Review: The Visions of Isobel Gowdie

The Visions of Isobel Gowdie – Magic, Witchcraft and Dark Shamanism in Seventeenth-Century Scotland: Emma Wilby.
Sussex Academic Press, 2010, 616 p., illustrated,

ISBN 9781845191801  Review – by Joyce Froome

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Cover of the book The visions of Isobel Gowdie

Emma Wilby’s first book, Cunning Folk and Familiar Spirits, took a dramatic new approach to the study of British witch-trial records. It showed that there was fascinating information about genuine magical practices locked in the grim pamphlets and confessions. She has now used the extraordinary case of the Scottish witch Isobel Gowdie to take her theories much further, in a book that combines a wealth of detailed research with some remarkably bold insights.

It begins with some revealing material about Isobel’s prosecutors, who were not single-minded fanatics but troubled men with financial problems and complicated sex lives. But when Emma Wilby turns to Isobel herself, she plunges us into challenging territory. She argues compellingly that Isobel was a shaman in the strictest sense of the word – someone who entered trance states to communicate with the spirit world, and experienced visions that involved joining a company of fairies who were essentially a pagan goddess and her followers.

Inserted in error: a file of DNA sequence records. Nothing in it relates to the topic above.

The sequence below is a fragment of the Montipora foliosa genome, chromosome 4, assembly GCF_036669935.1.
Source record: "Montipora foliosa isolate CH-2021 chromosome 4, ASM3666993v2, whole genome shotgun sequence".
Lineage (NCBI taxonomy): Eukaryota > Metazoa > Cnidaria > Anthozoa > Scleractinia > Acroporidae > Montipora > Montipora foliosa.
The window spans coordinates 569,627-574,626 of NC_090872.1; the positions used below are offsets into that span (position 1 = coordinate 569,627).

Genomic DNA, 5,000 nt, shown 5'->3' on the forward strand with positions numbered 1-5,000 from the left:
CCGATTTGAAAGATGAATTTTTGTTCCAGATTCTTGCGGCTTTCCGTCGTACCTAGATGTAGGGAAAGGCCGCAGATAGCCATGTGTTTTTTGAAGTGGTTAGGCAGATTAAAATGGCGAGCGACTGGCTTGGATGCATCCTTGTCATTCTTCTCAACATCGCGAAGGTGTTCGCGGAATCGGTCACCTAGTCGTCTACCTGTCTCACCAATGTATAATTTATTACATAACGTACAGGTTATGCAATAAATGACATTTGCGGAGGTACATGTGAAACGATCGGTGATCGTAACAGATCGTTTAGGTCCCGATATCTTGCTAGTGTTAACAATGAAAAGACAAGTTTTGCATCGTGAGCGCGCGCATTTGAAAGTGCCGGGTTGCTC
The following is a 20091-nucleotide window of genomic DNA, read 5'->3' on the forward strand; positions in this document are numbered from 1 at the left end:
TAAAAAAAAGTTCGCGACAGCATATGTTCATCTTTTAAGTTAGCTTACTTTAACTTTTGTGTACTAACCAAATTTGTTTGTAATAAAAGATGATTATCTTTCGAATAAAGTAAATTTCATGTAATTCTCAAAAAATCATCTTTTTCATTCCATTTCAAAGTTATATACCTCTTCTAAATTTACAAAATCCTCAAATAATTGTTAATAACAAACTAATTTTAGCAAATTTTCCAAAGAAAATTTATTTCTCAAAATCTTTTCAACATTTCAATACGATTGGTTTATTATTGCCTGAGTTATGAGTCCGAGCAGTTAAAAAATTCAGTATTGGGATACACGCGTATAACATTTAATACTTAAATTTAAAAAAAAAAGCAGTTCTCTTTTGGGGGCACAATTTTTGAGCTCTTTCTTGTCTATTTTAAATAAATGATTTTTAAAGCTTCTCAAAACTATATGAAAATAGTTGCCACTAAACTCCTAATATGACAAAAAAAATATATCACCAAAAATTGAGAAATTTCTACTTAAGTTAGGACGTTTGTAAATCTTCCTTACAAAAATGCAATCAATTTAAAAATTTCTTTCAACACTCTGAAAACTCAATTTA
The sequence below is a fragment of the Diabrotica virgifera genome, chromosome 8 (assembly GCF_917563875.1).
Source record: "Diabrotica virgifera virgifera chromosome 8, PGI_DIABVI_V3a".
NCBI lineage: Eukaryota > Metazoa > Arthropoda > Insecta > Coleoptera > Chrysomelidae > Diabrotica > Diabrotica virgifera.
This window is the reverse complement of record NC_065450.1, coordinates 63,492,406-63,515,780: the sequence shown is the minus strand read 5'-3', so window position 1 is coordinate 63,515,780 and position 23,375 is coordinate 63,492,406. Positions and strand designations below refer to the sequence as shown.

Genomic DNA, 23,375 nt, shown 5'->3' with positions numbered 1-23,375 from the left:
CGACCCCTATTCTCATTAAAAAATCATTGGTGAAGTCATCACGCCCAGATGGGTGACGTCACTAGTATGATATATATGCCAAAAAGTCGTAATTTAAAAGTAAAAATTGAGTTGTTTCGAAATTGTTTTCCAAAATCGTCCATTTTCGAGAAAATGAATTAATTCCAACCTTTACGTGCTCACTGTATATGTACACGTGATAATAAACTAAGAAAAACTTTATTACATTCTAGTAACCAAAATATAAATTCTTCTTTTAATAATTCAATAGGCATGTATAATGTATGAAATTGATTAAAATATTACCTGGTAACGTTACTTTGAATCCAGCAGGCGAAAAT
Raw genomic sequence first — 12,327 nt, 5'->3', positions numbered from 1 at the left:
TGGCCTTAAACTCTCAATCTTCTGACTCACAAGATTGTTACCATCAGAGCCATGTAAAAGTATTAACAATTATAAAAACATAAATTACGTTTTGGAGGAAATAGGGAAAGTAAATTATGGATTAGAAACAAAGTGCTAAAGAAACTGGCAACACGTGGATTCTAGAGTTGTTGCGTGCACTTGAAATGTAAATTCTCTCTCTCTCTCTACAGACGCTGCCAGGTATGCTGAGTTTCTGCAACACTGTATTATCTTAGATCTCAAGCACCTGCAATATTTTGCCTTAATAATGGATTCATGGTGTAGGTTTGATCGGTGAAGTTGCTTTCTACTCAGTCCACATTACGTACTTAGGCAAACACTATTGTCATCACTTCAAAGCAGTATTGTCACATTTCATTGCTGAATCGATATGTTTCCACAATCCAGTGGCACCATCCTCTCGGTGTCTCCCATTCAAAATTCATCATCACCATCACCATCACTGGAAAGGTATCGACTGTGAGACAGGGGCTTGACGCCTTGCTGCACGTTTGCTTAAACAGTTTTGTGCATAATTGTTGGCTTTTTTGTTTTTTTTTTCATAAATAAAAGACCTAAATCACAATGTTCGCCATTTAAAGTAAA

Unfortunately goddesses and fairies are not always nice to humans, and Emma Wilby then takes an even more controversial step, suggesting that when the fairies turned nasty Isobel was their accomplice, striking down her neighbours with magical arrows forged in Elfland.

At times Emma Wilby perhaps has too much confidence in the “scrupulousness” of the officials and interrogators responsible for Isobel’s confessions, and takes too little account of the centuries-long campaign by the religious authorities to demonise magic. Even so, it’s a long time since I found a book so enthralling and provocative. The idea that some magical practitioners regarded themselves as “honorary fairies” or even servants of a sinister “fate goddess” is exciting and seductive. It adds another element to the fascinating mystery that is magic at the time of the witch-hunts, and this book is unquestionably brilliant, and extremely important.

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